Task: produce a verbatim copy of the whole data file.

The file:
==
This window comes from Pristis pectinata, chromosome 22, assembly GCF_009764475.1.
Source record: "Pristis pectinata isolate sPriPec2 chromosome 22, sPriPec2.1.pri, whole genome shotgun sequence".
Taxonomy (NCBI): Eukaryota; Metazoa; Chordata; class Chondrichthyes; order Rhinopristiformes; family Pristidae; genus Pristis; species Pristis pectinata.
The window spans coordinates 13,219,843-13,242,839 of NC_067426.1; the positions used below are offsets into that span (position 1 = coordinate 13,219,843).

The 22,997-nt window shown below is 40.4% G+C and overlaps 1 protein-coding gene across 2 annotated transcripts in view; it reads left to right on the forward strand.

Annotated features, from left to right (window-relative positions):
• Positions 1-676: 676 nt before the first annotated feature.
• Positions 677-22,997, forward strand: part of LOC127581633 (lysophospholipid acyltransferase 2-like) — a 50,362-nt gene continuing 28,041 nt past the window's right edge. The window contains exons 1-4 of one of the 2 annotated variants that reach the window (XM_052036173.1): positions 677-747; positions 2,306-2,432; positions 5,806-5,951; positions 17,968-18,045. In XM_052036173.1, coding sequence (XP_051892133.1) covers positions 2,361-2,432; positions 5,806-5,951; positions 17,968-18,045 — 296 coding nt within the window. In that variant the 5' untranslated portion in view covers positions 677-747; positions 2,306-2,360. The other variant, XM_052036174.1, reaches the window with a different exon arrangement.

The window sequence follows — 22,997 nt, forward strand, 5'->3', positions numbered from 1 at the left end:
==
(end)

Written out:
This window comes from Pristis pectinata, chromosome 22, assembly GCF_009764475.1.
Source record: "Pristis pectinata isolate sPriPec2 chromosome 22, sPriPec2.1.pri, whole genome shotgun sequence".
Taxonomy (NCBI): Eukaryota; Metazoa; Chordata; class Chondrichthyes; order Rhinopristiformes; family Pristidae; genus Pristis; species Pristis pectinata.
The window spans coordinates 13,219,843-13,242,839 of NC_067426.1; the positions used below are offsets into that span (position 1 = coordinate 13,219,843).

The 22,997-nt window shown below is 40.4% G+C and overlaps 1 protein-coding gene across 2 annotated transcripts in view; it reads left to right on the forward strand.

Annotated features, from left to right (window-relative positions):
• Positions 1-676: 676 nt before the first annotated feature.
• Positions 677-22,997, forward strand: part of LOC127581633 (lysophospholipid acyltransferase 2-like) — a 50,362-nt gene continuing 28,041 nt past the window's right edge. The window contains exons 1-4 of one of the 2 annotated variants that reach the window (XM_052036173.1): positions 677-747; positions 2,306-2,432; positions 5,806-5,951; positions 17,968-18,045. In XM_052036173.1, coding sequence (XP_051892133.1) covers positions 2,361-2,432; positions 5,806-5,951; positions 17,968-18,045 — 296 coding nt within the window. In that variant the 5' untranslated portion in view covers positions 677-747; positions 2,306-2,360. The other variant, XM_052036174.1, reaches the window with a different exon arrangement.

The window sequence follows — 22,997 nt, forward strand, 5'->3', positions numbered from 1 at the left end: